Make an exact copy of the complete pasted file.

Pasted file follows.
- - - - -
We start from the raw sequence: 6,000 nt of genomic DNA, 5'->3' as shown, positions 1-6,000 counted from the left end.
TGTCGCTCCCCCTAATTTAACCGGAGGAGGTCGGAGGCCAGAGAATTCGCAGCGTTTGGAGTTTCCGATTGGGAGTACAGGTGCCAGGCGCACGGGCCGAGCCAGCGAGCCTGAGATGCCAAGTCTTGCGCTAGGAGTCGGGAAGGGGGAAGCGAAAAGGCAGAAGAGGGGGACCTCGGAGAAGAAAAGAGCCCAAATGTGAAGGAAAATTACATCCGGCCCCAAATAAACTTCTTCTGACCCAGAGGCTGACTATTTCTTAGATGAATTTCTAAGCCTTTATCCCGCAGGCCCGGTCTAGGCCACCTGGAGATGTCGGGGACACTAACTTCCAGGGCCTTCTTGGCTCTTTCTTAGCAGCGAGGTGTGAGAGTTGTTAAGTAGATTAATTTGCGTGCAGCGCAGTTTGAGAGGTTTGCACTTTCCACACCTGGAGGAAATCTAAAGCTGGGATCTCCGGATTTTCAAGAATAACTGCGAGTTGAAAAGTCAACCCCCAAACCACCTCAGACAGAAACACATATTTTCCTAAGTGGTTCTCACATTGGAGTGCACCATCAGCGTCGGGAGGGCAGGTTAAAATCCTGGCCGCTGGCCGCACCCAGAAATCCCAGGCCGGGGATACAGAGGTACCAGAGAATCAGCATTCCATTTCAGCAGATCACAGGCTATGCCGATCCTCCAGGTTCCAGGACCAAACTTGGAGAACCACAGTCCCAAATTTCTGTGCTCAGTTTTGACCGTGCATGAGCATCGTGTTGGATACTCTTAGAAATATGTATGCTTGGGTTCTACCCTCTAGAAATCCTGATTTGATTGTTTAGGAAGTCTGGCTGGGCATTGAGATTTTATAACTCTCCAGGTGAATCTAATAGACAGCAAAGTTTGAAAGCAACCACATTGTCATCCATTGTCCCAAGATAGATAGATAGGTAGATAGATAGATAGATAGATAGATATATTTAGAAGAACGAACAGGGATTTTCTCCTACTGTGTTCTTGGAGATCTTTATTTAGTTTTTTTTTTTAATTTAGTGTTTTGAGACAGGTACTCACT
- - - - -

We start from the raw sequence: 6,000 nt of genomic DNA, 5'->3' as shown, positions 1-6,000 counted from the left end.
TGTCGCTCCCCCTAATTTAACCGGAGGAGGTCGGAGGCCAGAGAATTCGCAGCGTTTGGAGTTTCCGATTGGGAGTACAGGTGCCAGGCGCACGGGCCGAGCCAGCGAGCCTGAGATGCCAAGTCTTGCGCTAGGAGTCGGGAAGGGGGAAGCGAAAAGGCAGAAGAGGGGGACCTCGGAGAAGAAAAGAGCCCAAATGTGAAGGAAAATTACATCCGGCCCCAAATAAACTTCTTCTGACCCAGAGGCTGACTATTTCTTAGATGAATTTCTAAGCCTTTATCCCGCAGGCCCGGTCTAGGCCACCTGGAGATGTCGGGGACACTAACTTCCAGGGCCTTCTTGGCTCTTTCTTAGCAGCGAGGTGTGAGAGTTGTTAAGTAGATTAATTTGCGTGCAGCGCAGTTTGAGAGGTTTGCACTTTCCACACCTGGAGGAAATCTAAAGCTGGGATCTCCGGATTTTCAAGAATAACTGCGAGTTGAAAAGTCAACCCCCAAACCACCTCAGACAGAAACACATATTTTCCTAAGTGGTTCTCACATTGGAGTGCACCATCAGCGTCGGGAGGGCAGGTTAAAATCCTGGCCGCTGGCCGCACCCAGAAATCCCAGGCCGGGGATACAGAGGTACCAGAGAATCAGCATTCCATTTCAGCAGATCACAGGCTATGCCGATCCTCCAGGTTCCAGGACCAAACTTGGAGAACCACAGTCCCAAATTTCTGTGCTCAGTTTTGACCGTGCATGAGCATCGTGTTGGATACTCTTAGAAATATGTATGCTTGGGTTCTACCCTCTAGAAATCCTGATTTGATTGTTTAGGAAGTCTGGCTGGGCATTGAGATTTTATAACTCTCCAGGTGAATCTAATAGACAGCAAAGTTTGAAAGCAACCACATTGTCATCCATTGTCCCAAGATAGATAGATAGGTAGATAGATAGATAGATAGATAGATATATTTAGAAGAACGAACAGGGATTTTCTCCTACTGTGTTCTTGGAGATCTTTATTTAGTTTTTTTTTTTAATTTAGTGTTTTGAGACAGGTACTCACT